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There is such a thing as a moral victory in football. Yes, a loss is a loss, no matter what. But if the 2007 Giants proved anything, it’s that coming close is a step up from total implosion. They played hard against the Patriots in the final game of that regular season, and in a beautiful bit of poetic justice, they won a completely non-related game a few weeks later against the same team. Were the players convinced they could win simply because they had come so close? I leave that to Malcolm Gladwell and the other pseudo social scientists. All I know is that there’s a difference between what the Giants did Sunday, and what the Jets did Sunday night.
First of all, the Giants had no business winning their game. On the road, across the country, with a battered offense against a great defense and coming off an emotional victory: it was a classic letdown scenario. The mere fact that they were in it at the end speaks volumes to the (ugh) character of the team, and gives some hope that they will compete hard for the rest of the season and pull out a division victory. That’s the glass half-full approach.
Realistically, they lost. They’re only a game up on the Cowboys, with two games against them left, which means splitting those two games gives Dallas a puncher’s chance at the division title. Not great considering the next three games on the Giants docket: a pissed off Eagles team with their backs against the wall, and the two best offenses in the league in the Packers and Saints.
So is it great that the Giants had a chance to score while down a touchdown late? Or is it miserable that they blew a chance to score while down a touchdown late?
Truly, this was a game the Giants should have won. They kept the frisky Alex Smith in check, they didn’t give up yardage on the ground, and Eli Manning threw for 300+ yards and two touchdowns. If the Giants miss the playoffs by one game, however, this is NOT the one they’ll want back – Seattle is the one that makes me want to hit a pillow. With a truck.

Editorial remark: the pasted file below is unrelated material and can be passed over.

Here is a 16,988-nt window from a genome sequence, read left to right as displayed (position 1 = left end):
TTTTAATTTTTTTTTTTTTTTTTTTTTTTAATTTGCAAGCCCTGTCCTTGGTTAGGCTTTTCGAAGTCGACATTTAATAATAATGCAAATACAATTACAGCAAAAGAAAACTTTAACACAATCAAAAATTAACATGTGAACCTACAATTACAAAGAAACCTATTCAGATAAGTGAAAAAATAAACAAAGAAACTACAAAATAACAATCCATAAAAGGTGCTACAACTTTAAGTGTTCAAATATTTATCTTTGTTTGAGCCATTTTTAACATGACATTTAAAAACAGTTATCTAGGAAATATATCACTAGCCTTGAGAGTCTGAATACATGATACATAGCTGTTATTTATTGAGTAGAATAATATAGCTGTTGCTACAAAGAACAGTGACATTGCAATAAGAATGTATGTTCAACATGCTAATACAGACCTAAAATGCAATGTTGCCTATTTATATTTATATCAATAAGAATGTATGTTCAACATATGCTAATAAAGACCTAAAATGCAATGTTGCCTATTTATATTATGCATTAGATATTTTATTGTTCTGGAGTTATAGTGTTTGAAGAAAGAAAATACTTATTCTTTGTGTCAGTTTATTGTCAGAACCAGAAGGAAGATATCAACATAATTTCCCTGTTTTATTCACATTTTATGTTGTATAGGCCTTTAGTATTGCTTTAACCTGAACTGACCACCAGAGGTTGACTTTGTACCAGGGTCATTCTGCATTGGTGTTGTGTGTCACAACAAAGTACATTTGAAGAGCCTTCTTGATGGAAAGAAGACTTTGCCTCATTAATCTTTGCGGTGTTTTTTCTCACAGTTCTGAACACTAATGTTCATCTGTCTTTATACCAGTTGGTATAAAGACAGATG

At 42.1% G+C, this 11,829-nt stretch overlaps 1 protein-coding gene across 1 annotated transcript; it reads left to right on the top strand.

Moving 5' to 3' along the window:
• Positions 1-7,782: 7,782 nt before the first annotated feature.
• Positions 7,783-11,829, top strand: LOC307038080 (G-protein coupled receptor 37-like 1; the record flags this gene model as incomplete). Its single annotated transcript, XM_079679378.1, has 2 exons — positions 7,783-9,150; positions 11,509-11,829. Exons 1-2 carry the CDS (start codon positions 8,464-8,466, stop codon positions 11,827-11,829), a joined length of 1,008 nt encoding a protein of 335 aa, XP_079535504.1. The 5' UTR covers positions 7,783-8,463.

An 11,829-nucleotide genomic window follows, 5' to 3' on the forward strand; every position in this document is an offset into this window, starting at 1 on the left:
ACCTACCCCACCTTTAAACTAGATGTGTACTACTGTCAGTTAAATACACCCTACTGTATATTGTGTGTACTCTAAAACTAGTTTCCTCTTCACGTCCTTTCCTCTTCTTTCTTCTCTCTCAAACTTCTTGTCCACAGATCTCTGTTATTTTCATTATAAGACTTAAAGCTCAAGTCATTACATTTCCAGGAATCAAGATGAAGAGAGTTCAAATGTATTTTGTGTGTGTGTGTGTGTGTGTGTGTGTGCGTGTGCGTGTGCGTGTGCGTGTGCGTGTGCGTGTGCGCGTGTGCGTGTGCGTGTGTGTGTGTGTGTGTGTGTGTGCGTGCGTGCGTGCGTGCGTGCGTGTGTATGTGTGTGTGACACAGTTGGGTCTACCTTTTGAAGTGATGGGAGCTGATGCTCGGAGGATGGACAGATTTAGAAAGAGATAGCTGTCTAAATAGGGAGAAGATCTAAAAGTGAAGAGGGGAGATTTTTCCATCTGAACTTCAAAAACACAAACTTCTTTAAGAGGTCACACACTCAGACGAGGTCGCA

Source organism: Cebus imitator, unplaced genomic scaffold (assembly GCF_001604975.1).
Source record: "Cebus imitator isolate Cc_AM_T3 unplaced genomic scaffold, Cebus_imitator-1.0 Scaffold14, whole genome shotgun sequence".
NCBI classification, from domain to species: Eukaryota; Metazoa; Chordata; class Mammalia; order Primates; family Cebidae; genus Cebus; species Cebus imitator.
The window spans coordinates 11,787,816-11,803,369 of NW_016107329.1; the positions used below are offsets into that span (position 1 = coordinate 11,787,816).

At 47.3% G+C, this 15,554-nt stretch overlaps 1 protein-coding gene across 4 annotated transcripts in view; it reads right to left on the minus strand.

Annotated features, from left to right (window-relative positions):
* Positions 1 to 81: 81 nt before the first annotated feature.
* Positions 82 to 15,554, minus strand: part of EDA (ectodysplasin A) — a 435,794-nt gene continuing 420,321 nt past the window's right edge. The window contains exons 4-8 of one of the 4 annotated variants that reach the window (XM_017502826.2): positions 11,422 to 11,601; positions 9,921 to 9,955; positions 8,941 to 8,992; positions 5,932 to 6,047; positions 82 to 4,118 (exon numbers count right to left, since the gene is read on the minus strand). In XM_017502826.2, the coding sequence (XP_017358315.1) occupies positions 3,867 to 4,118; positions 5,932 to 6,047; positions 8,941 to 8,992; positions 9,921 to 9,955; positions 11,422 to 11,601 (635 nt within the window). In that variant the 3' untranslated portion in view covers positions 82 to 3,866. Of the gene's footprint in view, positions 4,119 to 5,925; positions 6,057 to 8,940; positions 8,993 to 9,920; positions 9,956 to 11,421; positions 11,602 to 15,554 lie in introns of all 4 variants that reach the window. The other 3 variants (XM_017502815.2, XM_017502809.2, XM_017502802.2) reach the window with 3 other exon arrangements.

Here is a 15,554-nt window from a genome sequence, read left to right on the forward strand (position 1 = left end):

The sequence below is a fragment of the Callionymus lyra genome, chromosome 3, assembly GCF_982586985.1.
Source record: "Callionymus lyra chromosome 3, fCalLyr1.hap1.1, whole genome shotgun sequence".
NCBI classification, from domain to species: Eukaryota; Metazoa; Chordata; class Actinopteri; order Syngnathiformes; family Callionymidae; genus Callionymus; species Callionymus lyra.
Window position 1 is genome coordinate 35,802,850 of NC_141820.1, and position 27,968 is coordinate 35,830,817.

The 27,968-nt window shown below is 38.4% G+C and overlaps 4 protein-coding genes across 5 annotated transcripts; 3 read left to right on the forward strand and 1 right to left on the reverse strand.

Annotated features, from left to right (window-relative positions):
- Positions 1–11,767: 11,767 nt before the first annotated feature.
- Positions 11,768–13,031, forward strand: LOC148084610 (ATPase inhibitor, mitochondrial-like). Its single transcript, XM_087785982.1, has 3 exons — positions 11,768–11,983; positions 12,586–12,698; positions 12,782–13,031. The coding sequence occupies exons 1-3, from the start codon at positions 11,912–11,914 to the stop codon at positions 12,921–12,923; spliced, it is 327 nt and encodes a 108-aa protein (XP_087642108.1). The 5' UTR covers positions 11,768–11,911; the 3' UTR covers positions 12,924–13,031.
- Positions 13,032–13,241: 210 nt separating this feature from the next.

Meanwhile, the Jets basically disintegrated on the big stage against a team that has been their scourge for years. There was no moral victory in this game, nor was there much to be positive about. There is just something off about the Jets on offense, and it’s been that way ever since Mark Sanchez took over. They are constantly scratching the surface, showing flashes of potential, running roughshod and then fumbling, or moving swiftly and then stalling. When Nick Folk missed an early chip shot on the Jet’s first drive, they just folded up until the defense brought them back to life with a safety on Tom Brady.
If Mark Sanchez is going to throw 39 passes in a game, complete 20 of them for 300 yards, and give up two interceptions, he is basically 2008-2010 Carson Palmer. Following in his fellow USC alum’s footsteps is kinda cute, but it will not get the Jets over the hump.
This is a team that makes mistakes with turnovers and missed field goals. This is a front office that has made mistakes – if I have to see one more shot of a dejected LaDanian Tomlinson sitting on the sideline, I’m going to puke. The coaching staff makes mistakes – how do you plays 15 defensive backs at a time against Brady and let him have essentially a perfect passing day? Moreover, the team wastes opportunities: this was the one shot they had to take control of the division and punch their own ticket to the playoffs, and they crapped the bed.
Now, they get to face the Option Church of Latter Day Tebows, a mile high above the sinners. The Jets are insanely lucky right now – if they beat Denver, they get a slumping Bills team, a terrible Redskins team, a Chiefs team that just lost their starting QB, and an Eagles team that may be starting a cockroach at quarterback. If that’s not a five-game win streak, then this Jets team is simply not good enough for the playoffs this year.
Meanwhile, the Giants are only one game better than the Jets (6-3 vs 5-4) and I feel leaps and bounds better about their playoff chances. Of course, this all means that both teams will slump and miss the playoffs, and with no NBA to fall back on, I’ll have to start watching… ugh… hockey.
I can’t watch hockey because after reading the Stig Larssen books, I simply cannot keep any more Swedish names in my head. So for my sake, and the sake of all New York football fans, both teams had better turn it around this week – or else.